Various Changes to Immigration Program

November 5, 2019 | Czech Republic

The Czech government has implemented consular quotas for visa nationals as well as other changes intended to simplify immigration processing.  

The primary changes are as follows:

Consular quotas

Annual quotas now apply to business visa and Employee Card applications filed by visa nationals at Czech consulates. The quotas vary by application type (standard applications vs. applications for key personnel) and by Czech consulate. The change is expected to reduce processing times, as there will be fewer applications to process, but will mean longer wait times for those who need to apply after the quota is filled. 

Role changes allowed sooner

Employee Card holders who wish to change employers or roles are now required to file a notification form with the Ministry of Interior at least 30 days in advance and can begin working in the new position upon the Ministry’s confirmation of receipt. Previously, such change requests required the Ministry’s approval and were sometimes denied. Employee Card holders remain ineligible for a change of position within their first six months of employment.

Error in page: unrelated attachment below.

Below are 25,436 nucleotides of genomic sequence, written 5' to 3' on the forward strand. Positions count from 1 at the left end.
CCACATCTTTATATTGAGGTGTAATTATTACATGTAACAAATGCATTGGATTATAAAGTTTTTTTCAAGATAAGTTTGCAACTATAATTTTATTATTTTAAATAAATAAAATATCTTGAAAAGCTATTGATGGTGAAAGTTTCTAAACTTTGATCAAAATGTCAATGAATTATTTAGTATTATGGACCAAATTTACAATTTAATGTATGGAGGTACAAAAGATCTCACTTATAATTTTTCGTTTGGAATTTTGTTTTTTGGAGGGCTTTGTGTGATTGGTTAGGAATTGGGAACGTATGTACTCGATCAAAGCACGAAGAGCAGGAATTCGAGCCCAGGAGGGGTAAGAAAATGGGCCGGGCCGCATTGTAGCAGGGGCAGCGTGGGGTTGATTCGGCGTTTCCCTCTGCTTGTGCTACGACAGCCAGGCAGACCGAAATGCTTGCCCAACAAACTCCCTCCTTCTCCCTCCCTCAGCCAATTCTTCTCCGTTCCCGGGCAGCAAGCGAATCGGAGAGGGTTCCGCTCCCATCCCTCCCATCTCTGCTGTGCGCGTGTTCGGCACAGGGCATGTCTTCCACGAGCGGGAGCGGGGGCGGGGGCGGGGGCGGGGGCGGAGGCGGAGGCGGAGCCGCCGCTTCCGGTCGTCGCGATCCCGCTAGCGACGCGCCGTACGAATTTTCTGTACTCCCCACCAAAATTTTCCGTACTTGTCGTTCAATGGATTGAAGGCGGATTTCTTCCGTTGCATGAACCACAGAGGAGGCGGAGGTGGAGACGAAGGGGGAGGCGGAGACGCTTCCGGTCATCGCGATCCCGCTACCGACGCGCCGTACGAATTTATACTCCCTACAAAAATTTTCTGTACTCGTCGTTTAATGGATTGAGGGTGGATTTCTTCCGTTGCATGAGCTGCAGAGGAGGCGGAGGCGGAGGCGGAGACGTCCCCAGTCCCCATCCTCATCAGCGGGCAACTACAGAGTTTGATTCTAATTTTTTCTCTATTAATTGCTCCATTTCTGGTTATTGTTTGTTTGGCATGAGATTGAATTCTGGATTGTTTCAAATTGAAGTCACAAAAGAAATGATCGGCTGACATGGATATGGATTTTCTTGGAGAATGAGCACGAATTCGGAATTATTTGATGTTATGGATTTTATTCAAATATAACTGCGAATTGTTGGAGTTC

Single fee payment now required

A single payment of the full filing fee is now due upon filing for Long-Term Business Visa, Employee Card, and EU Blue Card applications. Previously, applicants were permitted to pay part of the fee upon filing and the remainder when picking up their residence permit. 

Changes for students and researchers

  • Most Czech permit holders are now able to change status in the Czech Republic to a study or research permit; they will no longer need to leave the country and file a new application. 
  • The student permit will now be limited primarily to full-time and daily study programs. Students may no longer use the permit for language and pilot programs and many other part-time programs. 
  • Per the EU Students and Researchers Directive, foreign nationals holding a study or research permit issued by another EU member state do not require a Czech visa to stay in the Czech Republic for up to one year, provided their stay pertains to their studies or research in the EU country that issued their permit. 

These changes were originally introduced in a draft law in April of this year. The law was recently passed with some changes from the draft version.